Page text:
How to Properly Clean a Clogged Radiator
March 26, 2014
Just like any other car part, radiators are subject to the ‘ol wear and tear. Over time, debris, such as “black magnetite sludge” (caused by the rusting of components) may become lodged in the pipes, clogging it and causing symptoms such as overheating, interior heating, obvious coolant leaks below the car, and so on.
Before you take your car to the nearest auto repair shop and spend a lot of dough, take a look on ways you can properly clean that clogged radiator first.
Let the engine cool
In cleaning straight fin radiators, never ever attempt to clean a car before turning off the engine and letting it cool down first. To begin with, when a car’s engine is operational, the coolant circulates from the engine to the cooling system, passing through the tubes before going back to the engine again.
The circulation of the coolant will interfere with the cleaning process, deeming it a necessity for you to make sure that the engine is no longer hot when you start cleaning. Also, the pressure inside the engine compartment could force the coolant to spray out of the radiator cap when you attempt to clean it while still hot, so there’s that, too.
Put a bucket underneath the radiator
While letting the engine cool, place a small bucket at the bottom of the radiator. This serves as a catch basin for all the debris that will be flushed out.
Remove the cap and fill the tubes with radiator flush
Once the car has cooled down, take off the radiator cap. Take a bottle filled with radiator flush solution and pour out as much as you like. According to our friends at Cars Direct, radiator flush is beneficial to your car for a number of reasons:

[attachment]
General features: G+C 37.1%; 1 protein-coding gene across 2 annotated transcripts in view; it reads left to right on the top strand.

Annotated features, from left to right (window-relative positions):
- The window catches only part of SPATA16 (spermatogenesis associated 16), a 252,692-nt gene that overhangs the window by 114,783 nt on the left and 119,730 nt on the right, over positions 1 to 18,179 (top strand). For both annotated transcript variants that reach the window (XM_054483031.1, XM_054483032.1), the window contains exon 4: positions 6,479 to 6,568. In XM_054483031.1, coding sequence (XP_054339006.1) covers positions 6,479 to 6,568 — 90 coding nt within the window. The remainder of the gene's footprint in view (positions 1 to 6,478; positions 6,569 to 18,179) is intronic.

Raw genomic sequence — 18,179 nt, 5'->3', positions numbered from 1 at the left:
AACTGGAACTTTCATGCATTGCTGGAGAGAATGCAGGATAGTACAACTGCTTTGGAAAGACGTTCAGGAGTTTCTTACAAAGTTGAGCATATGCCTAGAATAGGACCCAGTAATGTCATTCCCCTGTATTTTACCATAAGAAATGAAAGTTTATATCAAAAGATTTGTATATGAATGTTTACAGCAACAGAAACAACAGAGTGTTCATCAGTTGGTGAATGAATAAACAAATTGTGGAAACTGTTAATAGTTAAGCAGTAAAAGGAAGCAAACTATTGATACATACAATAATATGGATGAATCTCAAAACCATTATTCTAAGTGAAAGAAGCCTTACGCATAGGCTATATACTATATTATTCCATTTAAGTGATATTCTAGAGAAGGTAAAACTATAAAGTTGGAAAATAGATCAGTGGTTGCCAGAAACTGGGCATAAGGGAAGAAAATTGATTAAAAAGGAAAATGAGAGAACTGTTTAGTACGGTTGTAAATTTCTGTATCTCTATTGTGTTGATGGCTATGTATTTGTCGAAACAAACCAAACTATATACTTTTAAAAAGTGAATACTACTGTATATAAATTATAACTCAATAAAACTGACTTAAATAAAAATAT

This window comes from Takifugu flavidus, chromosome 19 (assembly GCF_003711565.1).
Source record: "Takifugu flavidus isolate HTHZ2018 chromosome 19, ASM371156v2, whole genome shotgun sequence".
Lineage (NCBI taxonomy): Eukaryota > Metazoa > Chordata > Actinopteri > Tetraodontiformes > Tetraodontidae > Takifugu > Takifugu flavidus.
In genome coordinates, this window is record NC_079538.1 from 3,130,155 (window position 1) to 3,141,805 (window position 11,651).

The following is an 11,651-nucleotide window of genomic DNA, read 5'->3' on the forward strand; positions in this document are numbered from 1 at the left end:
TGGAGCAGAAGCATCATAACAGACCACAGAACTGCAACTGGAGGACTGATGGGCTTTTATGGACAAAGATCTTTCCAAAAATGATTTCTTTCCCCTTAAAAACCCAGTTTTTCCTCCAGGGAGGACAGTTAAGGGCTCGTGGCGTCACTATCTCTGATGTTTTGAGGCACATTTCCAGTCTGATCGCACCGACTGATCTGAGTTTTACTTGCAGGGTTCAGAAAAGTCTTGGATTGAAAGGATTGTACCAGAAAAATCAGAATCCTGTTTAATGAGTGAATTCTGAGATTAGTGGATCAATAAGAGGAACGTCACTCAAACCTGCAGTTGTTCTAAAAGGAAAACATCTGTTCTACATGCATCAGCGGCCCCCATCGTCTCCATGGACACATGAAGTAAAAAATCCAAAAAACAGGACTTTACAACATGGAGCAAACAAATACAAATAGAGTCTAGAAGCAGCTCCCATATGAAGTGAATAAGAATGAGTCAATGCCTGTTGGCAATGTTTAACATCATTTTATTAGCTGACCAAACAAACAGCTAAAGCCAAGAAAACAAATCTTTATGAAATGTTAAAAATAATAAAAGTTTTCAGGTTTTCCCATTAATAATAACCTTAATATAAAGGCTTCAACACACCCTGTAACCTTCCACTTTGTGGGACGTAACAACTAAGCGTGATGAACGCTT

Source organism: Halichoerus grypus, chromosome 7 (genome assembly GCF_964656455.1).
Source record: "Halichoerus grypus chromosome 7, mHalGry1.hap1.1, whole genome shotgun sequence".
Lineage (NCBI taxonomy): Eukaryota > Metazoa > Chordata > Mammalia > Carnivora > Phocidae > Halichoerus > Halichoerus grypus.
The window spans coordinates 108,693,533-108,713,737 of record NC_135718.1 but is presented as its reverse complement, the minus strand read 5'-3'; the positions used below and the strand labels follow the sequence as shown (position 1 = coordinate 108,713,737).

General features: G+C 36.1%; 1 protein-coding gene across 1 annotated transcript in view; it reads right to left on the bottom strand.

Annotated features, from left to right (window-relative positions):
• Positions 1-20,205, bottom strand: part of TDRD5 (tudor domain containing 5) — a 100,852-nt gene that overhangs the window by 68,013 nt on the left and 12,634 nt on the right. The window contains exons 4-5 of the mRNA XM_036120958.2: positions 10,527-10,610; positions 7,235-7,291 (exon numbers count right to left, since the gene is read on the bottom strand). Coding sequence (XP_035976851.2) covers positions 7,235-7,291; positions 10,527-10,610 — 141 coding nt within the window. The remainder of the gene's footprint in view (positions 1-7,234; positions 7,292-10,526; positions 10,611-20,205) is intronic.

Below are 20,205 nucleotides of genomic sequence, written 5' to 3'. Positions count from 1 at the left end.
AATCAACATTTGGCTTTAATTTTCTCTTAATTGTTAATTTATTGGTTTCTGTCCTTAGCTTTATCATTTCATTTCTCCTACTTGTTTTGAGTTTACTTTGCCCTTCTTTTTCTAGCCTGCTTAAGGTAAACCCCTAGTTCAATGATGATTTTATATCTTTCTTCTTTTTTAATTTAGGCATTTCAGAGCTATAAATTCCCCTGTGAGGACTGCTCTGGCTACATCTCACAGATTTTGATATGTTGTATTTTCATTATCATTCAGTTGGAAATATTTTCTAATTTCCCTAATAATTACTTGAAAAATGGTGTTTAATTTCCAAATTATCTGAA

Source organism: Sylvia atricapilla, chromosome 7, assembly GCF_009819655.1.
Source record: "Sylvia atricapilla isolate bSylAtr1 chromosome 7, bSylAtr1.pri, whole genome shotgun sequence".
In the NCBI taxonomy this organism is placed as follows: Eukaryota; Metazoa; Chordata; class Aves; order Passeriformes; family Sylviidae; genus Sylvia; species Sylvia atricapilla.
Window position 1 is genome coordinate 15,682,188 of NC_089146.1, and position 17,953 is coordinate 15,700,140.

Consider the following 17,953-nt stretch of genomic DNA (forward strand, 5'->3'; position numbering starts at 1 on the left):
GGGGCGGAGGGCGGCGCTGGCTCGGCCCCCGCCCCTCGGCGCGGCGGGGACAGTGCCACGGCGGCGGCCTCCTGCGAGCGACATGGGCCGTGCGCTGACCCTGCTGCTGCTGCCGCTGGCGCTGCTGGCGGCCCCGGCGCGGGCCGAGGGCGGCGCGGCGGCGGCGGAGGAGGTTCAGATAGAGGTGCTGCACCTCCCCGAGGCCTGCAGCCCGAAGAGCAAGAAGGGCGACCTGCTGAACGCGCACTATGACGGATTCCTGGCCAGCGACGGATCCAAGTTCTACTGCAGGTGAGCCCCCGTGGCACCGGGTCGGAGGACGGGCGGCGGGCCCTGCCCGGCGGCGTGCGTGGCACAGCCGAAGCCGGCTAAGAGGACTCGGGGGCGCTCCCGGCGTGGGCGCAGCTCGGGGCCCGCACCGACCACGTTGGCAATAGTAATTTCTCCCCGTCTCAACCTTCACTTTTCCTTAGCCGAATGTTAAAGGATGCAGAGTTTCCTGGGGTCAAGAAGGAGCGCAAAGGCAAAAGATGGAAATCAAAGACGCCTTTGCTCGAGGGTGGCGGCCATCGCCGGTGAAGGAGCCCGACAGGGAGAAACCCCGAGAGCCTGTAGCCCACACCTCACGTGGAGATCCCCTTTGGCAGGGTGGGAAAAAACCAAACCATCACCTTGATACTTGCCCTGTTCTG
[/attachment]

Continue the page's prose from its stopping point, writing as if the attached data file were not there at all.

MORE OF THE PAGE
1) Rust, black magnetite sludge, and other debris stuck inside the radiator pipes are removed, immediately solving the symptoms mentioned at the start of this article.
2) The flush lubricates the water pump, lengthening its life.
3) Radiator flush also takes out any remaining residue of the coolant within the tubes. This prevents any further buildup that leads to clogging or underperformance.
4) Aside from taking out debris caused by rust or buildup, flush solutions also protect the radiator’s interior from rust and clogging, making sure its performance remains optimal.
Let flush solution simmer in the radiator
Allow for about 5 to 10 minutes for the flush solution to work its way through the radiator piping system. This guarantees a thorough cleansing process inside so that.
Flush out the solution with water
…the next and final step is an easy and painless process. You can either use a hose connected to a water source or a dipper filled with water to rinse the radiator’s interior pipes. Then observe bucket you placed beneath it, which should be filling up with the debris and other contaminants that were causing the blockages in the first place.
The reason why Step #4 is necessary is because if the flushing is done hurriedly, not all the rubble inside the radiator will be cleaned, hence the need to start over.